Critique by Jennifer Branch
This critique is done by
of John Day Oregon writes:
The following painting is done on 140 lb. hot press watercolor paper using student grade (reaves) watercolor. The size is 11" x 22" Thank You, I am looking forward to your critique. Roger Blesi
Nice use of contrasting colors. The blue and green background really brightens the yellow and red of the apple and pear. I'd probably go a little more blush pink, orange on the top section of the pear to contrast more. I would also blur the line between the blue and green background - lost and found edges!
The only problem with the colors is you're not done yet! I would consider this to be only half finished with several more layers to go! On each new layer, try to cover only about half of what you've painted already. Leave some holes in the wash for previous layers to show through. This texture is what really makes watercolor.
The layering is going to be much more difficult on student grade paper than artist grade paper. Artist grade paper can take some tough treatment and hundreds of layers. I typically have at least 50 layers on a painting. Student grade paper is much more delicate and can only take about 5 layers of washes. So be cautious, once you've hit it with paint, don't go back into the wash until it's completely dry. If you do, you might pull the paper up with your brush and ruin your beautiful painting! That is especially terrible when you're almost done...
Two separate objects are a very difficult composition. I can see you've placed more detail at your center of interest at the apple's stem, very nice. Try blurring the definition between the objects and their shadows a bit with a shadow wash in blues and browns that covers the shadowed areas completely (leaving small holes for texture.)
A much easier composition next time (I'm all for easy!) would be to move the pear slightly over so the apple is overlapping it. This will make your painting pull together much easier. To simulate that coherence this time, just tone down the blue background between the pear and apple. Paint a wash over the area, pulling it into the shadows on the pear and apple. Now you've pulled the composition together!
Another composition note is to not isolate an object in the middle of the painting. Run the subjects (or their blurred shadows) off the painting in at least one place. This gives the viewer's eye a place to enter the painting.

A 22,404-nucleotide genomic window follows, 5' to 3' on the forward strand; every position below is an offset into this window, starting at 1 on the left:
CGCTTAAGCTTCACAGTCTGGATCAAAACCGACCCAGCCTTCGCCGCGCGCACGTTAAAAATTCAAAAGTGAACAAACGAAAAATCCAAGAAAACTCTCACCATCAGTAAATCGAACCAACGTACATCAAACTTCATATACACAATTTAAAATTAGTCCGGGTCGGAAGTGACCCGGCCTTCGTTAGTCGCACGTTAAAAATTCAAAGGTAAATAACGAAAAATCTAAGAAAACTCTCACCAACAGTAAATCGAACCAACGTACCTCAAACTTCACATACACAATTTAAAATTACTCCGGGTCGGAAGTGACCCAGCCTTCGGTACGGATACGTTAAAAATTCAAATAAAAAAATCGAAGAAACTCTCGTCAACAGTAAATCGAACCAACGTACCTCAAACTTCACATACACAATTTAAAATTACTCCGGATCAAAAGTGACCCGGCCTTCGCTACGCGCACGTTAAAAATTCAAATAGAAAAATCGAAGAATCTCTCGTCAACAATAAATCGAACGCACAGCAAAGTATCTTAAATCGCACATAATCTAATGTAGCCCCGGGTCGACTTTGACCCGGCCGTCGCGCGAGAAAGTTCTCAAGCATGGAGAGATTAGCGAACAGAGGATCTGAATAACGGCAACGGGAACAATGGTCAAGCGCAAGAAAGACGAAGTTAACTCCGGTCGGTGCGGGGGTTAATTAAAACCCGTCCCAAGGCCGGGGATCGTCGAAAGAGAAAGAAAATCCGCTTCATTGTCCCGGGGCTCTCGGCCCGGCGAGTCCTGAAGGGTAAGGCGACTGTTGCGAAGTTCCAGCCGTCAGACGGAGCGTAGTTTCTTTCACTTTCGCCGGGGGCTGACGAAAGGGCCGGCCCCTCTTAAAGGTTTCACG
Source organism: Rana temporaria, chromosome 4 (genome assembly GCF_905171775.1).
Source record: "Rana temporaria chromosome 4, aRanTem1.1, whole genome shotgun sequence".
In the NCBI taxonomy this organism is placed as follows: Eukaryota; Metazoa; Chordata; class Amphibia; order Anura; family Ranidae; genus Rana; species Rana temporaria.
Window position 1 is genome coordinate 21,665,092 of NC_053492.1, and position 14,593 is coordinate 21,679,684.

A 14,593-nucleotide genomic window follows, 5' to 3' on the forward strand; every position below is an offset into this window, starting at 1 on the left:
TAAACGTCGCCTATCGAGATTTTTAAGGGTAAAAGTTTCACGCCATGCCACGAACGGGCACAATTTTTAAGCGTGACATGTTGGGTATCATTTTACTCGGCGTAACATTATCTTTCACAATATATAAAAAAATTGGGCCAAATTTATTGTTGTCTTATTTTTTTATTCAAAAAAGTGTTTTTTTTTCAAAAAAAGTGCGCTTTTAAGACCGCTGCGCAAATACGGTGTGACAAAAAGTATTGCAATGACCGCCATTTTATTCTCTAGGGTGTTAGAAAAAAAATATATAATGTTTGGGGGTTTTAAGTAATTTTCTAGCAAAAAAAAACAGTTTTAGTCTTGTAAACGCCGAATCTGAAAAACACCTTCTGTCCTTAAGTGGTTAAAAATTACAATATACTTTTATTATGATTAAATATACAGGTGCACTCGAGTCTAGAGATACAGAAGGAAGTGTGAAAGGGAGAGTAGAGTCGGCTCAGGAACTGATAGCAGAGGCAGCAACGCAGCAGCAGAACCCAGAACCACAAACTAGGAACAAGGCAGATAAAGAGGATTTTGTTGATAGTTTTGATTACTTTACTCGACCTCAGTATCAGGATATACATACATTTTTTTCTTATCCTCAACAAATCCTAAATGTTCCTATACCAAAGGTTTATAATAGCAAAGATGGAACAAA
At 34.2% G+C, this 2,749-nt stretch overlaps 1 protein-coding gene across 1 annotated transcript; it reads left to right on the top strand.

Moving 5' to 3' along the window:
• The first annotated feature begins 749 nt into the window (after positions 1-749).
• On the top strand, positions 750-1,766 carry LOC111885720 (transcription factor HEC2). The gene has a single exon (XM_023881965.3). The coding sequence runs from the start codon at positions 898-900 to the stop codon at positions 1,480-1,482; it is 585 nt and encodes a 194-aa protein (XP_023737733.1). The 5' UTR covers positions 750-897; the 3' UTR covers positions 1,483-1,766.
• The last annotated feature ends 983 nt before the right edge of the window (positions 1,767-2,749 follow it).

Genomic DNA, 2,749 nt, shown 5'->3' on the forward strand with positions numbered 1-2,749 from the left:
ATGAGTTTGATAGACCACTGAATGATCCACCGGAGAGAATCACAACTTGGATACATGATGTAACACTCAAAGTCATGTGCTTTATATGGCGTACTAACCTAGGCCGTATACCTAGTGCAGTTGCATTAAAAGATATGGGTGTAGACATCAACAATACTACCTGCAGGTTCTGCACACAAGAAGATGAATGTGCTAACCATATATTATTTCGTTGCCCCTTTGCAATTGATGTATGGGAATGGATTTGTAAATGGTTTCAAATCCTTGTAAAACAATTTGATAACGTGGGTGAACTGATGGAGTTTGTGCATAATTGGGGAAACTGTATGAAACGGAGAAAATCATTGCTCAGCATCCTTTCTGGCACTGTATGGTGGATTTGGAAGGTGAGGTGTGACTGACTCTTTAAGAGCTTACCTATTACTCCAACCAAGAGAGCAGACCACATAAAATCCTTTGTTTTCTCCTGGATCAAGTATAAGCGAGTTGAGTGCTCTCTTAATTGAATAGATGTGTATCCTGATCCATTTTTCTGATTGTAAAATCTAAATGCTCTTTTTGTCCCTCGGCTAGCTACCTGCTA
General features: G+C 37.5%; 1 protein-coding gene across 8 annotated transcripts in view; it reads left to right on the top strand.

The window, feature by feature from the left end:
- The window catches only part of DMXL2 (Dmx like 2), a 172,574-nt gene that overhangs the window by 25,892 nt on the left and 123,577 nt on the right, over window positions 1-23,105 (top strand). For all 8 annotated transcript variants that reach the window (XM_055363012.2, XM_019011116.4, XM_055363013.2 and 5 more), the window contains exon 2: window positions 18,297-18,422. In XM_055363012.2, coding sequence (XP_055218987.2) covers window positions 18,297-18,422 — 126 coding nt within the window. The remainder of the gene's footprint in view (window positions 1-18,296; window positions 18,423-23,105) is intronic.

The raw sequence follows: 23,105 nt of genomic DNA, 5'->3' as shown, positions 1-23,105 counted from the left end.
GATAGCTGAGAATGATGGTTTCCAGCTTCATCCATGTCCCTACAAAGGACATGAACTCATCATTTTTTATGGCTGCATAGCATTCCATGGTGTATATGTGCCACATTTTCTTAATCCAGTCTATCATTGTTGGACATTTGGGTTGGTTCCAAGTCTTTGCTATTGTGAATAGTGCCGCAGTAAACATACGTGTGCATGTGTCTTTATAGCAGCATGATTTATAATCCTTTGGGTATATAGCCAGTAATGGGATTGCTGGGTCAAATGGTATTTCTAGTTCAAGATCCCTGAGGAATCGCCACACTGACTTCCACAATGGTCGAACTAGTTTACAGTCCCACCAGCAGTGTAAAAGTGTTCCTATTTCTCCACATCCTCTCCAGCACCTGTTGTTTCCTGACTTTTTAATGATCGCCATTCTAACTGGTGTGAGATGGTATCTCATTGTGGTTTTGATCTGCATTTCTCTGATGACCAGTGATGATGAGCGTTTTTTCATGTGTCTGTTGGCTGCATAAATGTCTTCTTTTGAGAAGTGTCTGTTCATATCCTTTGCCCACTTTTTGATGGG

Pulling together Composition
What you have:
What moving the pear and apple and running a shadow off the edge would give you:
What moving the pear and apple would give you +
Blurring some of the edges to pull the viewer's eye in and keep it at the center of interest
You can see how just blurring a few harsh lines makes the composition pop. Those lines are pulling the viewer's eye right out of the painting.
So for this painting:
1. Don't touch around the apple's stem, it's absolutely gorgeous and beautiful with the yellow green running into the red. Also, keep that yellow blush tone on the apple. Don't go into the white or highlight areas on the pear.
2. Paint at least 3 layers more of color! Make sure each layer only goes on half of what you just painted and always that the paper is bone dry between washes.
3. Merge the shadows on the objects and the shadows on the table together. Also blur the contrasts between the apple and pear.
That's it! Great painting! Thank you so much for letting me see it!
NOTE FROM THE CAPTAIN
In the words of my first great watercolor teacher, Brian Atieo.Connect, Connect, Connect.
It feels wonderful when a student tells me I have helped them. Thank you so much Rodger. I Thought those trees looked a lot like mine.
Please forgive me for tossing the one on the right. Very often I become invested in some extraneous element in a painting. It kills me to take the knife to it. The feeling is akin to that of circumcision. Alas, sometimes ruthlessness is a virtue. Go figure.